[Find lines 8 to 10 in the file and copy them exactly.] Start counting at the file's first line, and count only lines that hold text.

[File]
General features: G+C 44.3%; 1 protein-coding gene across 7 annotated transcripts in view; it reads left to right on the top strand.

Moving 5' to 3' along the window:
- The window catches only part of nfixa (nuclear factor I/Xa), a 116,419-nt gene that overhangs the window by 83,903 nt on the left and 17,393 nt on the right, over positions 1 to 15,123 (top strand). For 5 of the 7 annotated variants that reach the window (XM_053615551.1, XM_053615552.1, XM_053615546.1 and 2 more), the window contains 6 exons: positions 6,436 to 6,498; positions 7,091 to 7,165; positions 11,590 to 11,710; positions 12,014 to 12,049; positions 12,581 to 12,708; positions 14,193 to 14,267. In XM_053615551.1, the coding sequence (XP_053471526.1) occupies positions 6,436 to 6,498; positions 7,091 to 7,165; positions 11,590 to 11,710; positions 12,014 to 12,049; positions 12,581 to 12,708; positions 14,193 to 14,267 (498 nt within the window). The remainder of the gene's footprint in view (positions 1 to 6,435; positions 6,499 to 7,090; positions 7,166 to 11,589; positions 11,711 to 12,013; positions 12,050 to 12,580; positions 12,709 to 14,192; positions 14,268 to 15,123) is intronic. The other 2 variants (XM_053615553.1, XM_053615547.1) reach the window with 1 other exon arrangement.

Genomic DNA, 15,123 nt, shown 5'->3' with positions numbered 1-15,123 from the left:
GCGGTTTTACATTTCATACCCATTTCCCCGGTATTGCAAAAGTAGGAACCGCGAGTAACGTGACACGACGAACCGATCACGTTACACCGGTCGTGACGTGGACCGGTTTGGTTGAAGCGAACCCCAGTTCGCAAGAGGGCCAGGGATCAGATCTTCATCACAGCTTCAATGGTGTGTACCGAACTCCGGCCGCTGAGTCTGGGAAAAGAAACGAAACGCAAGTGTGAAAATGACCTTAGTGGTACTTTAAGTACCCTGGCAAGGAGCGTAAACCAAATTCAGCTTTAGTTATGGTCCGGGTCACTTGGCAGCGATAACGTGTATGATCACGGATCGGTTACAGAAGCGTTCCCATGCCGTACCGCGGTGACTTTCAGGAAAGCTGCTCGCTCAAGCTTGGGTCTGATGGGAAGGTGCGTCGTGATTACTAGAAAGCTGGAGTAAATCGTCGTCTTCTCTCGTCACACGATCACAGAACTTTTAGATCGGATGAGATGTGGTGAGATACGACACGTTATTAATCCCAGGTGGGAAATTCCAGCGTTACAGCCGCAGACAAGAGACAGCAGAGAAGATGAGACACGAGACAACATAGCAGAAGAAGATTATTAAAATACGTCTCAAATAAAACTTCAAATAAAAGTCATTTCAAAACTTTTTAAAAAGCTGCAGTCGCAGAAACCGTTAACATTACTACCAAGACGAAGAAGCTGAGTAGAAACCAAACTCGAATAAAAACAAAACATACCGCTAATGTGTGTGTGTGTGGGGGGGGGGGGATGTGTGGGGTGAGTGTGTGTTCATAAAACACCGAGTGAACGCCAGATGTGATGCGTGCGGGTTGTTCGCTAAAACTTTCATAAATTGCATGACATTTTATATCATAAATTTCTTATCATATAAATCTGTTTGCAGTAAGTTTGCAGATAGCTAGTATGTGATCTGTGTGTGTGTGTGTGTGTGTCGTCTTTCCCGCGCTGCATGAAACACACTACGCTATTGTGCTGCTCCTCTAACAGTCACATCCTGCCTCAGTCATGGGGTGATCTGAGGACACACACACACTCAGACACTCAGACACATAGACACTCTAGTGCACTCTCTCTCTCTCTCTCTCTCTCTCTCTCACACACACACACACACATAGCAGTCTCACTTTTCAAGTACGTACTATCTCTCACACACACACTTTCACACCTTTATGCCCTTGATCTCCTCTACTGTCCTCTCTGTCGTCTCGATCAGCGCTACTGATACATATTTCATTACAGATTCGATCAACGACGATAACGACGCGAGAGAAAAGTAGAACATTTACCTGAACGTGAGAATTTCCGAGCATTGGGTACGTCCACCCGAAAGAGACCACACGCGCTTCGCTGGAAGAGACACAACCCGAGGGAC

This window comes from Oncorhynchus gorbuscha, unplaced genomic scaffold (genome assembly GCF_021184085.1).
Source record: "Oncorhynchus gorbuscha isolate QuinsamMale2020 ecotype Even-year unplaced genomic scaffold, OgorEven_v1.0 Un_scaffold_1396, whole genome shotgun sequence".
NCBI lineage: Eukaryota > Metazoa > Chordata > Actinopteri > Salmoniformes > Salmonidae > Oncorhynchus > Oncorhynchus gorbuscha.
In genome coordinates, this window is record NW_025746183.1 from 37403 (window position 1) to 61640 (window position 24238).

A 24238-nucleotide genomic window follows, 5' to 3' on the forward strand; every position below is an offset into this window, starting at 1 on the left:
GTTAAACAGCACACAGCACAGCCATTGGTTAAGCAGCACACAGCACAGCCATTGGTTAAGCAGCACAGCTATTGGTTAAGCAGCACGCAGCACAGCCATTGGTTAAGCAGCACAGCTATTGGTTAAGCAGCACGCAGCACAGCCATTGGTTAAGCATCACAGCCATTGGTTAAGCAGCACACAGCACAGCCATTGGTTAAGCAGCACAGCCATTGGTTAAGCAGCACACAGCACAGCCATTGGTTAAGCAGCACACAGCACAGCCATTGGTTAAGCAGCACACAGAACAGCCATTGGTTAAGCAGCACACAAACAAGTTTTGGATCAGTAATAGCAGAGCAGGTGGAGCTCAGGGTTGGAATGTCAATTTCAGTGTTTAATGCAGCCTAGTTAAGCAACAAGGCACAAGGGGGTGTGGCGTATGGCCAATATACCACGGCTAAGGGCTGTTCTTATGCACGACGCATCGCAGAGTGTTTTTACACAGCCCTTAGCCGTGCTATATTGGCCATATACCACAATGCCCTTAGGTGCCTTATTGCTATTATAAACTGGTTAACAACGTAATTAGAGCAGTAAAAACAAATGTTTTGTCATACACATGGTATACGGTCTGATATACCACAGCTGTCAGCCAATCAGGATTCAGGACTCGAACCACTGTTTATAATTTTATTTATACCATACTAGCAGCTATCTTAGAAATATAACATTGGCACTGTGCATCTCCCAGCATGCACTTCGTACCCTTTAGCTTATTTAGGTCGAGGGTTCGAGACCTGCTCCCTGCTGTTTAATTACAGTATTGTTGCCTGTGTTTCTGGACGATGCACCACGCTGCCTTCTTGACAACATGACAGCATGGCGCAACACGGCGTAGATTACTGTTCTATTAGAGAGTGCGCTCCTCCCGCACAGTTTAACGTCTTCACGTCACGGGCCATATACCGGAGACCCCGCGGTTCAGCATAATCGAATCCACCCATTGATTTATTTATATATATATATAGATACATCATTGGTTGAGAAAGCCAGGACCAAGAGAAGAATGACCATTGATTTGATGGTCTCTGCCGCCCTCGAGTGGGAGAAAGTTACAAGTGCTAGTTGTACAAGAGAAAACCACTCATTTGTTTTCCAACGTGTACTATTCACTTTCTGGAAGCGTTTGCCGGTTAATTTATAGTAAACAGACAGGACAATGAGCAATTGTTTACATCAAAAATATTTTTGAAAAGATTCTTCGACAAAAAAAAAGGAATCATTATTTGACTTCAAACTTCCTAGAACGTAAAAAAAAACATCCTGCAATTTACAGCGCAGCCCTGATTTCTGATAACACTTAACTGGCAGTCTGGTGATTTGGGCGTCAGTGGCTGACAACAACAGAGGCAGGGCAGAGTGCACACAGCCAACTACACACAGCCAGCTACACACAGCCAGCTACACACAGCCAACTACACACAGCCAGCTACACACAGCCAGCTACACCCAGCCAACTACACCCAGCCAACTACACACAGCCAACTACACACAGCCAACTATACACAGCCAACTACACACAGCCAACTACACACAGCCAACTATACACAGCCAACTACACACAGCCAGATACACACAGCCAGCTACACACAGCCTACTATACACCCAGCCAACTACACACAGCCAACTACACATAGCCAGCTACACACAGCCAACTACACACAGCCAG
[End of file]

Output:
NCBI lineage: Eukaryota > Metazoa > Chordata > Actinopteri > Salmoniformes > Salmonidae > Oncorhynchus > Oncorhynchus gorbuscha.
In genome coordinates, this window is record NW_025746183.1 from 37403 (window position 1) to 61640 (window position 24238).

A 24238-nucleotide genomic window follows, 5' to 3' on the forward strand; every position below is an offset into this window, starting at 1 on the left: